I randomly stopped into a church in Gamla Stan, the Old Town, (I sure love European churches) and it was almost completely deserted except for a group of five singers, a violinist, and a cellist. They were practicing for a Bach concert that they were putting on that night. I sat listening for what must have been half an hour…it was absolutely beautiful, what with church acoustics already being magnificent and the building being nearly empty on top of that. I felt like I had a free private concert.
The Photography Museum was beautiful, and I was lucky enough to go the day a Henri Cartier-Bresson exhibit opened. If you aren’t familiar with his work (I wasn’t before that day), you should look him up. His photos were beautiful and filled with emotion. I left very inspired to take more pictures!
I watched the sunset over the ocean twice. The colors were beautiful. The frigidity of the evening somehow made it even more gorgeous.
As I said, I took a LOT of photos, so I’m dividing them into a few posts so they aren’t so overwhelming. That being said, here is my collection of Stockholm architecture photos!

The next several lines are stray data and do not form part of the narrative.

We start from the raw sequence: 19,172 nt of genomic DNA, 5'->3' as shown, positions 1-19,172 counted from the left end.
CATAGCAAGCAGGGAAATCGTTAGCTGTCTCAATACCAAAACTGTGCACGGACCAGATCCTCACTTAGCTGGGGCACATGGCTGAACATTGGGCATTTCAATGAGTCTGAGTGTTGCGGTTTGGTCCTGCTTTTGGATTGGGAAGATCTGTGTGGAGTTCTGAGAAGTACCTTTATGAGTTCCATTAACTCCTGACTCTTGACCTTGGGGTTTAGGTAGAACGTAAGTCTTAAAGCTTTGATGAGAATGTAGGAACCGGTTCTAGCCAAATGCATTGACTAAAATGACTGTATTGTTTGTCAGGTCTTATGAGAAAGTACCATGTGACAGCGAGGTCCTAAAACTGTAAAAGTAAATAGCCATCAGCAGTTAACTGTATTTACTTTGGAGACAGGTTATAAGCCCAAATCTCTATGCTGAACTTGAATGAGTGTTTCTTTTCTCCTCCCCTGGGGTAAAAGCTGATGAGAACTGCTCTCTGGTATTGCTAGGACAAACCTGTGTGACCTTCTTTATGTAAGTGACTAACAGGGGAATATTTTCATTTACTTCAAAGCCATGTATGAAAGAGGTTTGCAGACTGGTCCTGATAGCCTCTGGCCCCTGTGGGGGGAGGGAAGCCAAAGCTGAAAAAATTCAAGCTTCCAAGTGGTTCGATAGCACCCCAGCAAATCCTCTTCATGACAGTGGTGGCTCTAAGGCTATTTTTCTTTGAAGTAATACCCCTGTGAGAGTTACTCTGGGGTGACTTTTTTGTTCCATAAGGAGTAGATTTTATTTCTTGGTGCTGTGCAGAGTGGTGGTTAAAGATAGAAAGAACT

After posting absolutely nothing for four months (what?!) I am finally getting back to work on this blog, so I’m planning on getting all caught up on my travel posts from last semester as well as kicking off new themes for posts…but more on that later.
So in my last post I posted some pictures of Kerepesi Cemetery in Budapest, so here are the rest of the pictures from that trip. Let me tell you, if you ever have to chance to visit Budapest DO IT because it is a really beautiful city (not to mention affordable, especially compared to the likes of Paris, London, Florence, etc.). The architecture was stunning and the city was stunning. I liked it so much I went back with my sister in May! I’ll write more details about the city when I get around to posting about our sister adventure…for now we’ll just stick with pictures :]
So after I get the rest of these solo travel pictures up I’m going to start branching out and work on expanding this blog. Blogging is something that I’ve been wanting to get into for a year or so now and I think this is finally the time. I’m working on developing posts/goals/themes so I’ll just stick with these photo-based travel posts until I’m fully prepared to unleash everything else :]
So for both my trip to Budapest and my trip to Stockholm, I took far too many pictures to fit into one post, so I’m going to spit them up as best I can!